To visually represent commonality or variance in the pattern of differentially expressed genes among the three sample groups, we generated a multidimensional principal component analysis (PCA) plot (Figure 3). This analysis illustrates similarities in transcriptome profiles within the six HLHS-RV samples (green), and a clear separation of profiles between HLHS-RV and the five Control-RV (blue) samples and Control-LV (red) samples (Figure 3). Importantly, the expression variance between HLHS-RV and control samples was maintained irrespective of postnatal age and gestational age, as transcriptional profiles between HLHS-RV and control samples never overlapped, even when samples were age-matched (Figure 3). This pattern of variance suggests that the differences in age between HLHS and control neonates unlikely contributed to the observed transcriptional variance between HLHS and controls. In addition, the PCA analysis revealed a modest transcriptional difference between Control-RV and Control-LV samples. However, within each control group there was substantial variability (Figure 3), likely reflecting the greater biodiversity and clinical heterogeneity of control subjects as compared to the more homogeneous HLHS group.


Figure 3. Principal component plot of normalized gene expression values from microarray analysis of six HLHS (green), five Control-LV (red), and five Control-RV (blue) samples.

Gestational age (in weeks) and postnatal age (in days) of each subject is indicated in parentheses. HLHS-RV samples segregated apart from all Control-RV and Control-LV samples, irrespective of post-natal age and gestational age. Post-natal and gestational age did not appear to result in any particular trend either within the HLHS or the control groups.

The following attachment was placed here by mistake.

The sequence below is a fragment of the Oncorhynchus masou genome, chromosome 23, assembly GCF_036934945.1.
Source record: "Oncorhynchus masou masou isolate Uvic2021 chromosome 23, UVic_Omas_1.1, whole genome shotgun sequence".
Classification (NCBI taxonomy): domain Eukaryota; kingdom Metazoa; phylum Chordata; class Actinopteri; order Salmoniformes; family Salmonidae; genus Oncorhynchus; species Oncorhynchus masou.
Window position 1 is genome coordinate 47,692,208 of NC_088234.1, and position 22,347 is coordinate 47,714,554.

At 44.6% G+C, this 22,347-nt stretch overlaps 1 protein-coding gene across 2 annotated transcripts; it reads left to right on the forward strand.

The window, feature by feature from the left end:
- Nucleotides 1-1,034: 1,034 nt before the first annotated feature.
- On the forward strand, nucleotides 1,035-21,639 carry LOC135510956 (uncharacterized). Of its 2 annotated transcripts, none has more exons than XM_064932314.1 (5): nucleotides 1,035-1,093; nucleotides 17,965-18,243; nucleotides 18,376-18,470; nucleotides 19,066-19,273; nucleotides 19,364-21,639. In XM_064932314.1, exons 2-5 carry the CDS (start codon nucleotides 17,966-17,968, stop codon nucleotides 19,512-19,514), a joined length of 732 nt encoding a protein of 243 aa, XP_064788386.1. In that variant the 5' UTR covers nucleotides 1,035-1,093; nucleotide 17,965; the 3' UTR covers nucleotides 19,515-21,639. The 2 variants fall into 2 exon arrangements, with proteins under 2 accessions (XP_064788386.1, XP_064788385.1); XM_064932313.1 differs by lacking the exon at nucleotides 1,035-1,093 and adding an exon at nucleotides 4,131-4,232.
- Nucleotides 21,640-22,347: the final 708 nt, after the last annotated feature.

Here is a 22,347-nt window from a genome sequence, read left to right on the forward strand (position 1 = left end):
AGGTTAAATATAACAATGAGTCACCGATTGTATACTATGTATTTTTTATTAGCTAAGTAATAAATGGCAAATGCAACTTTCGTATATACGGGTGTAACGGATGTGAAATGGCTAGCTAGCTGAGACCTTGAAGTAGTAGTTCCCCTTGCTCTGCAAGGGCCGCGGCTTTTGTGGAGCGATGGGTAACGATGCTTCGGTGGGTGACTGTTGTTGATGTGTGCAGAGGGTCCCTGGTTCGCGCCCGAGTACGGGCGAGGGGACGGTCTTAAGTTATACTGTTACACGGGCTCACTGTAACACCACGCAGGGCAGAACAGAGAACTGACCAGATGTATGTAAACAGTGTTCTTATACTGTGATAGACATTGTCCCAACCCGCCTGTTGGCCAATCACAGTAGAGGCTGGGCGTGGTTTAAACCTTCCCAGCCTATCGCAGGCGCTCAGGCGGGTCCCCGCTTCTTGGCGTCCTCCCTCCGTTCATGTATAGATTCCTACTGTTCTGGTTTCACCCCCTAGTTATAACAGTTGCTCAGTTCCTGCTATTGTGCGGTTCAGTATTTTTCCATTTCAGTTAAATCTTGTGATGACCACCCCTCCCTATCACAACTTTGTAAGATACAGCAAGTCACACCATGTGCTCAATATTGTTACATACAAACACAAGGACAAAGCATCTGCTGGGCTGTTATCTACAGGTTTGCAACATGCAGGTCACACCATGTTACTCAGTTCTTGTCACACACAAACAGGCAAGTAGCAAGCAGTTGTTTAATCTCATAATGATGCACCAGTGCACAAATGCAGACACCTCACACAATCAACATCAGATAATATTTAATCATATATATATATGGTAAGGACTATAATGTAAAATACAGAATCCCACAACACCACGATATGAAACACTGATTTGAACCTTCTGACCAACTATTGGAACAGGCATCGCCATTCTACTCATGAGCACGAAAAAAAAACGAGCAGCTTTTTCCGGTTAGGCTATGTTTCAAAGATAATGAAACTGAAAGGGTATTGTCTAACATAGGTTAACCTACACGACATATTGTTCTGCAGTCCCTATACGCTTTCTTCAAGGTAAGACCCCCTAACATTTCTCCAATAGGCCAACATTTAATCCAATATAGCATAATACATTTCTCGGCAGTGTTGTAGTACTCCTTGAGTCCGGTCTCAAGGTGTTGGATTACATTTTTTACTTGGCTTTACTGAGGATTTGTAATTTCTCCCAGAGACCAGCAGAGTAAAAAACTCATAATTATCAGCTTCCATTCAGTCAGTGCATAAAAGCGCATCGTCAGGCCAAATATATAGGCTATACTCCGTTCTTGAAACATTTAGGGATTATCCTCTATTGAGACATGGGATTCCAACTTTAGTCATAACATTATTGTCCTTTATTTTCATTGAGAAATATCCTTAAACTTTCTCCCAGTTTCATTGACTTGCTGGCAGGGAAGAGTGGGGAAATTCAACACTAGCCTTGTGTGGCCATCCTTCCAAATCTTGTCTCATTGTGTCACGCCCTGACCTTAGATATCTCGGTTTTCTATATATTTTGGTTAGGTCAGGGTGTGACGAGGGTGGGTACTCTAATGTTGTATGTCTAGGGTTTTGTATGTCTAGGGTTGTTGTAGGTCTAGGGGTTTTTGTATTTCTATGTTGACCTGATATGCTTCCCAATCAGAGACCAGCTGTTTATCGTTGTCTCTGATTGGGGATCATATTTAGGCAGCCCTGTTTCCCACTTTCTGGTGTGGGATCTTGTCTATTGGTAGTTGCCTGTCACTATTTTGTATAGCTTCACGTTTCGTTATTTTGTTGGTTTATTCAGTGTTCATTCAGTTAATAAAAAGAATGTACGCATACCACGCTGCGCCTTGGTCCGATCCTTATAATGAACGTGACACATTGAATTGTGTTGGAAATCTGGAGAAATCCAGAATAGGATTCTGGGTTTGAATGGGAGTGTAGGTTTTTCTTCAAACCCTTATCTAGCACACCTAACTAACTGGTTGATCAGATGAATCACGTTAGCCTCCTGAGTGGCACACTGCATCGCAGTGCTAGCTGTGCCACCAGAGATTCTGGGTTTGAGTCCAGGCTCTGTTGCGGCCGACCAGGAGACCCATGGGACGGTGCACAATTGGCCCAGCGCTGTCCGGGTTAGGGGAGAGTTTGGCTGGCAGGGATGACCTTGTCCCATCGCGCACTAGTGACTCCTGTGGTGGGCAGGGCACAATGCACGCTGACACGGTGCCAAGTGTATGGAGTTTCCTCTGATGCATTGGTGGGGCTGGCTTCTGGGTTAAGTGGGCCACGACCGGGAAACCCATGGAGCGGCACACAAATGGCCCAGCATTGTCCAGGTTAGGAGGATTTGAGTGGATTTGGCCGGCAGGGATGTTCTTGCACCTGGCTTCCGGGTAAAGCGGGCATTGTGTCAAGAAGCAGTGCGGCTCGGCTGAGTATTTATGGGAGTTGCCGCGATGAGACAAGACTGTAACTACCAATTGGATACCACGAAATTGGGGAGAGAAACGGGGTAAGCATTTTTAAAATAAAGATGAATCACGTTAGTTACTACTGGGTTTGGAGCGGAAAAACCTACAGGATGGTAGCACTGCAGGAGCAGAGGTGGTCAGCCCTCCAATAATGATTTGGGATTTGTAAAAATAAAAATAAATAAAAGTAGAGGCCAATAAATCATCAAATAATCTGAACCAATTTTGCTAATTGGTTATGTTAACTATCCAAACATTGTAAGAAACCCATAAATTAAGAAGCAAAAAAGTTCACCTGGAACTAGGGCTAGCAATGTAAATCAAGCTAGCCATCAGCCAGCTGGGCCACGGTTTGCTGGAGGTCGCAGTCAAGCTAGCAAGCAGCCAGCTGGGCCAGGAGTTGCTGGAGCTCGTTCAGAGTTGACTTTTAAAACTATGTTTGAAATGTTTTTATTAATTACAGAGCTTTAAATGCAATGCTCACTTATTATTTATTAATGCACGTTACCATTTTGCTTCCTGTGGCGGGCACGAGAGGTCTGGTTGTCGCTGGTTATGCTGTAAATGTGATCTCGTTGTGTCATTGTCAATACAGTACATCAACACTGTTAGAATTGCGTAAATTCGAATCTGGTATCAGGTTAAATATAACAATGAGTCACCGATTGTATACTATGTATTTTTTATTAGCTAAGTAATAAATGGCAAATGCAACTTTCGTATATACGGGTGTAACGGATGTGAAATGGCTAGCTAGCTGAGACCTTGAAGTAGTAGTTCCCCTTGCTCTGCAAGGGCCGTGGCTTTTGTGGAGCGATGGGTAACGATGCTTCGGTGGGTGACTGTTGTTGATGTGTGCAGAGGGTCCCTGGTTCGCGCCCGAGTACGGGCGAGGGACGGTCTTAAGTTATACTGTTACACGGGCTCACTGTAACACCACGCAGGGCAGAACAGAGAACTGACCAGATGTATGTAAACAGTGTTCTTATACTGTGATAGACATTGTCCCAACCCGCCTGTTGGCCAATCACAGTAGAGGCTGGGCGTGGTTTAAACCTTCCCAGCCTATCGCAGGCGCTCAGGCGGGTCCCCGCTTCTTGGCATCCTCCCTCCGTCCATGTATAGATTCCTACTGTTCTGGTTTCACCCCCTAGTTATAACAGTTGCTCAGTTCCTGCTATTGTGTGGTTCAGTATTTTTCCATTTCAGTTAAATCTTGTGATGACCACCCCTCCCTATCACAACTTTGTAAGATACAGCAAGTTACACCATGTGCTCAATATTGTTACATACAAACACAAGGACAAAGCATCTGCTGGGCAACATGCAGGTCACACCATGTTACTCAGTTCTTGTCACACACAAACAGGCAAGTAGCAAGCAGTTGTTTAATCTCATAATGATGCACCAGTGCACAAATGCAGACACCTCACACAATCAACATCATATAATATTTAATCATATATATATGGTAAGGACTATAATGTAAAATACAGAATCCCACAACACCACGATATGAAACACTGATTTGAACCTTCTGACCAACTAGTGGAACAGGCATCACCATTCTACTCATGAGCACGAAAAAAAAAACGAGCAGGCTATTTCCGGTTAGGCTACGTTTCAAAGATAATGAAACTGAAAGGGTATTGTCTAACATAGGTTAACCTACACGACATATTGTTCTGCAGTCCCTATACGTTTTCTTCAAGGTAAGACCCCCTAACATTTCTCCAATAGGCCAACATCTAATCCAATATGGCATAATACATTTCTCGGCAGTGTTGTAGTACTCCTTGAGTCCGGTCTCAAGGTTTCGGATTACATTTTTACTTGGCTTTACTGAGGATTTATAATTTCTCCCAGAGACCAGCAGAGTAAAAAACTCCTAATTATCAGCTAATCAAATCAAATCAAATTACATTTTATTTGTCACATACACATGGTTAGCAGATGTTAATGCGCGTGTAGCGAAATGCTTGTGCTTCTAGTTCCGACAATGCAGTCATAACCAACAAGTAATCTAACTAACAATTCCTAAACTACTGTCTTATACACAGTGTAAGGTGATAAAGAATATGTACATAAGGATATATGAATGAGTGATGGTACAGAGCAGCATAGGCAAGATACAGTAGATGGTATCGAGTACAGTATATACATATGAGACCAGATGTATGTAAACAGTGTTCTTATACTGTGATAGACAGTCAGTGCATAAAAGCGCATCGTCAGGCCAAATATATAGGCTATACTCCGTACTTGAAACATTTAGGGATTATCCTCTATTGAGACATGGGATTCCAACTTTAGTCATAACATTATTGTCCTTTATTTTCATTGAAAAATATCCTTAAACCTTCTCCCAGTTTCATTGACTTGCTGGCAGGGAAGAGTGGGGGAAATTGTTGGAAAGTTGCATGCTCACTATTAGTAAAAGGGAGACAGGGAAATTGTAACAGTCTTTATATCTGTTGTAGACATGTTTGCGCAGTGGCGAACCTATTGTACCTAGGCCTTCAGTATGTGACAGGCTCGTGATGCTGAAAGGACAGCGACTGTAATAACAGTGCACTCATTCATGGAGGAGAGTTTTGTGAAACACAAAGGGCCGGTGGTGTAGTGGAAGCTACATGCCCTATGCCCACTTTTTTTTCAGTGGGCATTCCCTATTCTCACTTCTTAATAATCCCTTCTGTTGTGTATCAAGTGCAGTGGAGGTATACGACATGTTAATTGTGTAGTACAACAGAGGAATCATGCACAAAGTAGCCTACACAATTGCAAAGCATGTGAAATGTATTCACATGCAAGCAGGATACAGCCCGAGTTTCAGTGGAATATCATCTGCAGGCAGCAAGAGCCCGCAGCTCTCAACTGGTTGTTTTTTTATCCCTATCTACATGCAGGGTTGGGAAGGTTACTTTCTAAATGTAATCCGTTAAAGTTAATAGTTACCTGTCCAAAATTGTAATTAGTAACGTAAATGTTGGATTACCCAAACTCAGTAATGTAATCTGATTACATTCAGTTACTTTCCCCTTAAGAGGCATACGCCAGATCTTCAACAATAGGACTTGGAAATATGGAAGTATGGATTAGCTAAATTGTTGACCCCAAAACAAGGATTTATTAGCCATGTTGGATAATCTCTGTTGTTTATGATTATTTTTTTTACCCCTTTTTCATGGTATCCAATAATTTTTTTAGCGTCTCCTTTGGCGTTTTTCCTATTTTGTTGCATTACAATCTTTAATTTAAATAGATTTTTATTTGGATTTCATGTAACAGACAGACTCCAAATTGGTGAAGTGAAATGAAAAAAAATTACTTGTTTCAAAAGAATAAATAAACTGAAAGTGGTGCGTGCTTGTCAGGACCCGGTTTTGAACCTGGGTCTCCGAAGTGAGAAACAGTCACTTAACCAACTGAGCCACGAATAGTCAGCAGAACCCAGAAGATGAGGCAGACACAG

To further examine whether HLHS-RV gene expression and alternative splicing profiles segregated from control samples, hierarchical clustering analysis was performed. Figure 4 illustrates clustering analysis of differentially expressed genes (Figure 4A) and alternatively spliced transcripts (Figure 4B) in HLHS-RV vs. indicated controls. In both clustering analyses, the 6 HLHS-RV samples clustered separately from all control samples. Interestingly, hierarchical clustering of the 5 Control-LV and Control-RV samples was indistinguishable, suggesting indifferent gene expression and splicing profiles.

Several biological processes are dysregulated in the HLHS myocardium


Figure 4. Hierarchical clustering and heat map analysis of differential gene expression (A) and alternatively spliced (B) profiles in HLHS-RV vs. Control-RV and Control-LV samples.